Fortinbras, Prince of Norway

[This is an annotated list of all appearances and all mentions of Fortinbras.]
Ruffus Sewell as Fortinbras
"Now sir, young Fortinbras, / Of unimproved mettle, hot and full . . ." (1.1.95-96). After telling of how King Hamlet killed King Fortinbras, Horatio goes on to explain that young Fortinbras, with an irregular army, apparently means to get back what his father lost in that battle with King Hamlet. [Scene Summary]
"Now follows, that you know, young Fortinbras, / Holding a weak supposal of our worth . . ." (1.2.17-18). King Claudius, in a dismissive tone, summarizes the problem posed by Fortinbras and tells his court that he is dealing with it. [Scene Summary]
"Upon our first, he sent out to suppress / His nephew's levies" (2.2.61-62), says Voltemand, speaking of what the King of Norway did when he found out that Fortinbras was preparing to attack Denmark. [Scene Summary]
"Go, captain, from me greet the Danish king" (4.4.1), says Fortinbras, as he marches across the stage on his way to Poland. To Hamlet, the Norwegian Captain expresses disgust with Fortinbras' objective, "a little patch of ground / That hath in it no profit but the name" (4.4.18-19). Then Hamlet, in his fourth soliloquy, compares himself unfavorably to Fortinbras, because Fortinbras is a man of action, and Hamlet is not. On the other hand, Hamlet doesn't seem to have any respect for Fortinbras's objective either, calling it a "straw" and an "eggshell." [Scene Summary]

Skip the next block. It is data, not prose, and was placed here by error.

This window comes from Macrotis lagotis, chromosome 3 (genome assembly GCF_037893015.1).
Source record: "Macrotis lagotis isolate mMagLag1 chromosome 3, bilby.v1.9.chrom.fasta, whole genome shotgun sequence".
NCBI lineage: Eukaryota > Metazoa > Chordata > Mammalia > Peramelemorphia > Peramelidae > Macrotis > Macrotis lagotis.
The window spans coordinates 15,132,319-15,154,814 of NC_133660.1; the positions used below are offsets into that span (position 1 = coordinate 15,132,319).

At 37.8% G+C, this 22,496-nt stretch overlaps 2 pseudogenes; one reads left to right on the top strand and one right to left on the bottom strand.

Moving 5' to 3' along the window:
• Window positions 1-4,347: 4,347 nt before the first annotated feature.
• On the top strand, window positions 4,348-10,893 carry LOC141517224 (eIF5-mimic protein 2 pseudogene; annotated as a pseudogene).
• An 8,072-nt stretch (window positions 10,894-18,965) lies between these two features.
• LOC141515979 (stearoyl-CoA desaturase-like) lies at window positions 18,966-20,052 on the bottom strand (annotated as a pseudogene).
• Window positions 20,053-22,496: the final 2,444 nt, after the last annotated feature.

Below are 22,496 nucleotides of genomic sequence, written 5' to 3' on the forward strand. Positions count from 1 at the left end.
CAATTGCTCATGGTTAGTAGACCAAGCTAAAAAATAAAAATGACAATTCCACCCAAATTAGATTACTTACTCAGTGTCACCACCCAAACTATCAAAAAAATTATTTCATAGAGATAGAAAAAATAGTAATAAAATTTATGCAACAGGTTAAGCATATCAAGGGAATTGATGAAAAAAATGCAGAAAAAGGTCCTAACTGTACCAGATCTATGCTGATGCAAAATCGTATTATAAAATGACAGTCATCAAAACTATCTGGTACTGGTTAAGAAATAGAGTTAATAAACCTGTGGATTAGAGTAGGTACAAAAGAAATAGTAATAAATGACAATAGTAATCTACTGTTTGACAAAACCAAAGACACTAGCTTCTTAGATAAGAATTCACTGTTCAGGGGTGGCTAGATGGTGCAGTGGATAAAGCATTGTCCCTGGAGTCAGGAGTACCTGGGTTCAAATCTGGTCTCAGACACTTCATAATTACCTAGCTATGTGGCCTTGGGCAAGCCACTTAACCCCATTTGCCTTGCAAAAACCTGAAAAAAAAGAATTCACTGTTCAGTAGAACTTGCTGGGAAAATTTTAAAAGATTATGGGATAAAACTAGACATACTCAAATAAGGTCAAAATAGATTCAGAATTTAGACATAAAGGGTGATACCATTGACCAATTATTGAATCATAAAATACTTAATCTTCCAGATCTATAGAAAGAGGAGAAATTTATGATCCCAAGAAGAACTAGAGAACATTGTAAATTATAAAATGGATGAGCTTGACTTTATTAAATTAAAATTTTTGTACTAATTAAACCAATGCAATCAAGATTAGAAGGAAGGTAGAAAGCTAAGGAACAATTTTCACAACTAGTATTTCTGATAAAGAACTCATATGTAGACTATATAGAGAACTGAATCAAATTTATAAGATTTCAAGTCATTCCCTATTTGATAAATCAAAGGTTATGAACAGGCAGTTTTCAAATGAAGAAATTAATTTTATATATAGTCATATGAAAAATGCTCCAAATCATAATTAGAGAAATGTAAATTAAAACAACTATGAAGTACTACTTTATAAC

"Young Fortinbras, with conquest come from Poland, / To the ambassadors of England gives / This warlike volley" (5.2.350-352). This is Osric's answer to Hamlet, who in his dying moments hears cannon being shot off, and asks, "What warlike noise is this?" Before he dies, Hamlet predicts that Fortinbras will be King of Denmark, and supports the idea. The moment after Hamlet dies, Fortinbras enters, takes charge, and claims the kingship of Denmark. [Scene Summary]